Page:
3PAR goes all-flash, shaves hefty wodge off price tag
All solid state, all the time....
HP has announced an all-flash version of its 3PAR P10000 single tier storage array delivering the same performance at 70 per cent less cost.
This configuration can have up to 512 solid-state drives, of unrevealed capacity, and should deliver the same IOPS performance as the P10000 V800 model with some 1,900 300GB 15K hard disk drives. The disk-based P10000 achieved $6.59 per IOPS, so the all-SSD one should do $1.98/IOPS. HP says its cost-per-kilowatt-hour is more than 80 per cent less than the V800's as well.
That level of SPC-1 performance by an all-solid-state storage array is overshadowed by today's news from Kaminario of a 1.2 million-plus SPC-1 IOPS rating by its K2 all-DRAM array.
Since the P10000 has 1,920 bays available for drive bays the restriction to 512 SSDS must be due to some other consideration than bay availability. One would think that, were the array's internal network or fabric able to take advantage of them, the P10000 could have many more than 512 SSDs. We've asked HP but it's not immediately able to respond.
For example, the P10000 system used in the SPC-1 benchmark run cost $2,965,892. An all-SSD P10000 which went faster than that and cost significantly less might be thought likely to cannibalise existing high-end P10000 revenues. Perhaps there is a technical limitation we are unaware of.
The ProLiant Gen 8 server's SmartCache feature will be ready soon. This caches hot data in a flash cache on the server to accelerate applications, up to six times for transaction-based workloads. HP will link 3PAR arrays and ProLiant Gen 8 server's SmartCache such that hot data will be transferred (copied) in real time from the 3PAR array to the flash SmartCache on the gen 8 ProLIant.
SVP David Scott, general manager of HP's storage division, said: “The ability to intelligently automate data mobility between HP ProLiant servers and HP 3PAR systems within array tiers fully actualizes SSD performance and efficiency so clients can focus more time growing the business instead of managing the back office.”
The all-SSD P10000 is available now. No dates were revealed for ProLiant SmartCache availability, though we think "soon" means within two months, or for the 3PAR-SmartCache linkage. Maybe that will be ready in time for HP Discover in Frankfurt in December. Perhaps HP will even deliver storage array-server cache linkage before HDS, EMC, Dell and IBM. ®
the reason for "only" 512 SSDs is that is the i/o limit of the system. 3PAR doesn't want customers to be able to oversubscribe the controllers/ports with more I/O then they can handle.
The limits have been well documented by them ever since SSDs were announced, though made more public since HP bought them since HP publishes the specs on the interwebs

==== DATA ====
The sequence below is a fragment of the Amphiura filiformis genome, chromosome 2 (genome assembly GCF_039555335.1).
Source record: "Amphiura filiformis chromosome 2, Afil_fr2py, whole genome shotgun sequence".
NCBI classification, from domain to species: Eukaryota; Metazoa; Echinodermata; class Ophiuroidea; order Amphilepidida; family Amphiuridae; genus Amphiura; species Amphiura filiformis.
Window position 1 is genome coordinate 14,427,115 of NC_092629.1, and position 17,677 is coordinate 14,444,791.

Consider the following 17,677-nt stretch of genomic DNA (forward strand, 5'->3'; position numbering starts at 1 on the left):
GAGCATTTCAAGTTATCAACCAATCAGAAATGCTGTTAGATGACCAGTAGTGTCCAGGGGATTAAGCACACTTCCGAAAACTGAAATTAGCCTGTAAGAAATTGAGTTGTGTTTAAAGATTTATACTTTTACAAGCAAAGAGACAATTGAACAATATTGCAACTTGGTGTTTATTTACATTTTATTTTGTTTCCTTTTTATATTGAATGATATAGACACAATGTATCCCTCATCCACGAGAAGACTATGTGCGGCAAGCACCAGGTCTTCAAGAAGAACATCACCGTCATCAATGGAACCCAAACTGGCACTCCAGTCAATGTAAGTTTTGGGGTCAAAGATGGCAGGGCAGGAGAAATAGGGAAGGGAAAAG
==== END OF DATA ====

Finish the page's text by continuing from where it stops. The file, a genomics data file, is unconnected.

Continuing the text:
Increase in maximum number of solid state drives (SSDs) in HP 3PAR P10000 Storage:
* The maximum number of SSDs has been increased to 128 per node pair
* This translates into a maximum of SSDs of 256 for the V400 and 512 for the V800"
For the older T-class
"* Minimum of 2 SSD magazines (8 drives) spread across a minimum of 2 drive chassis on a given node-pair
* Maximum of 8 SSD magazines (32 drives) on a given node-pair
* Minimum of 1 SSD magazine (4 drives) per drive chassis
* Maximum of 2 SSD magazines (8 drives) per drive chassis"
The all SSD offering is interesting, since before it was not a valid configuration(not sure why other than probably no customers would get it). Though interesting to see the results, wonder when they will get officially posted.
Tuff to Say
Project Sage - Hot Cache was tried and dismissed as not effective. EMC Thunder has is still a bit of drizzle, just not enough energy to create a critical mass to drive a storm.
The old HP Embraced EMC Symmetrix and helped them become the storage company they are. After a few courthouse meetings, HP shuns EMC and Turns Eastward (westward depending on your location) and embraces Hitachi. Including a Deep co-engineering/development effort.
Then as with most things (for go the flames etc), DEC (creator of some cool technology much like Sony) is acquired by Compaq and then later ingested by HP with a little pepto-bismal and bit of pixie dust to boot. The Compaq EMA becomes the EVA....
Then when no-one is looking HP hires people from EMC that have no future growth to shape the future at EMC so the move out - to move 'cept. They cannot seem to determine a direction.... a Vector if you will.
Let's see. ( a short list of technology owned or OEMed by HP)
Veritas (no HP didn't buy them nor did they think to buy them)
The engineers at HP came up with a partial Flash Array technology (yep partial if you have 1900 slots but can only fill 512 that is not a full anything..)
HP needs to set a direction or maybe they should get out of the storage business they never clearly understood.
Though I did like the AutoRaid 12H. It was fun to watch it rebalance itself once you set up AutoRaid and then pulled out a disk and re-inserted it before the rebuild was done....
They already are -